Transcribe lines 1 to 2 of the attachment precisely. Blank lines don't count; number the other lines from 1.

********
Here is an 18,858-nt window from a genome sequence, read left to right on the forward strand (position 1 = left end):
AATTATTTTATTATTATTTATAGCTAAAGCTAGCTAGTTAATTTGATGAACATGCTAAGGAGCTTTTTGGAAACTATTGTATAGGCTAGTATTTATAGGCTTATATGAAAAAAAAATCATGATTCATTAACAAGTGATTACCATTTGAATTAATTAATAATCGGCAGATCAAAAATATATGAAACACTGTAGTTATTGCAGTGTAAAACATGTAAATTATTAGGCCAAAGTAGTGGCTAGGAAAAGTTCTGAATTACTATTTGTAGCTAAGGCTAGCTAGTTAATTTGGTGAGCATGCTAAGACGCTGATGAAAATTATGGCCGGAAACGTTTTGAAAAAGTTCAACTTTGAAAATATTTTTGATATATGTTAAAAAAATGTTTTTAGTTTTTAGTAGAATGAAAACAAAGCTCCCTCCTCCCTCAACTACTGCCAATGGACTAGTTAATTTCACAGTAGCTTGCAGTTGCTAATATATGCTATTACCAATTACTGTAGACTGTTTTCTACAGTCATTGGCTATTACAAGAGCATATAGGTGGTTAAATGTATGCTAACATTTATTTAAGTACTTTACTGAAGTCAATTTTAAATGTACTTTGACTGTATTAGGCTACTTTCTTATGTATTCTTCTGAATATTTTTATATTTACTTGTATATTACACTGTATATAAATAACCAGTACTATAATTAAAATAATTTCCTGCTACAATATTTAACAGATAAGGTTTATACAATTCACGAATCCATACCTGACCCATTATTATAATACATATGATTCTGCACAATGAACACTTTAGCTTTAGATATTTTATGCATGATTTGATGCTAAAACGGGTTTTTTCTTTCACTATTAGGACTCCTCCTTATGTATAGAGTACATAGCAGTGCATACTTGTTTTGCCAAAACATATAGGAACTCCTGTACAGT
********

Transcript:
Here is an 18,858-nt window from a genome sequence, read left to right on the forward strand (position 1 = left end):
AATTATTTTATTATTATTTATAGCTAAAGCTAGCTAGTTAATTTGATGAACATGCTAAGGAGCTTTTTGGAAACTATTGTATAGGCTAGTATTTATAGGCTTATATGAAAAAAAAATCATGATTCATTAACAAGTGATTACCATTTGAATTAATTAATAATCGGCAGATCAAAAATATATGAAACACTGTAGTTATTGCAGTGTAAAACATGTAAATTATTAGGCCAAAGTAGTGGCTAGGAAAAGTTCTGAATTACTATTTGTAGCTAAGGCTAGCTAGTTAATTTGGTGAGCATGCTAAGACGCTGATGAAAATTATGGCCGGAAACGTTTTGAAAAAGTTCAACTTTGAAAATATTTTTGATATATGTTAAAAAAATGTTTTTAGTTTTTAGTAGAATGAAAACAAAGCTCCCTCCTCCCTCAACTACTGCCAATGGACTAGTTAATTTCACAGTAGCTTGCAGTTGCTAATATATGCTATTACCAATTACTGTAGACTGTTTTCTACAGTCATTGGCTATTACAAGAGCATATAGGTGGTTAAATGTATGCTAACATTTATTTAAGTACTTTACTGAAGTCAATTTTAAATGTACTTTGACTGTATTAGGCTACTTTCTTATGTATTCTTCTGAATATTTTTATATTTACTTGTATATTACACTGTATATAAATAACCAGTACTATAATTAAAATAATTTCCTGCTACAATATTTAACAGATAAGGTTTATACAATTCACGAATCCATACCTGACCCATTATTATAATACATATGATTCTGCACAATGAACACTTTAGCTTTAGATATTTTATGCATGATTTGATGCTAAAACGGGTTTTTTCTTTCACTATTAGGACTCCTCCTTATGTATAGAGTACATAGCAGTGCATACTTGTTTTGCCAAAACATATAGGAACTCCTGTACAGT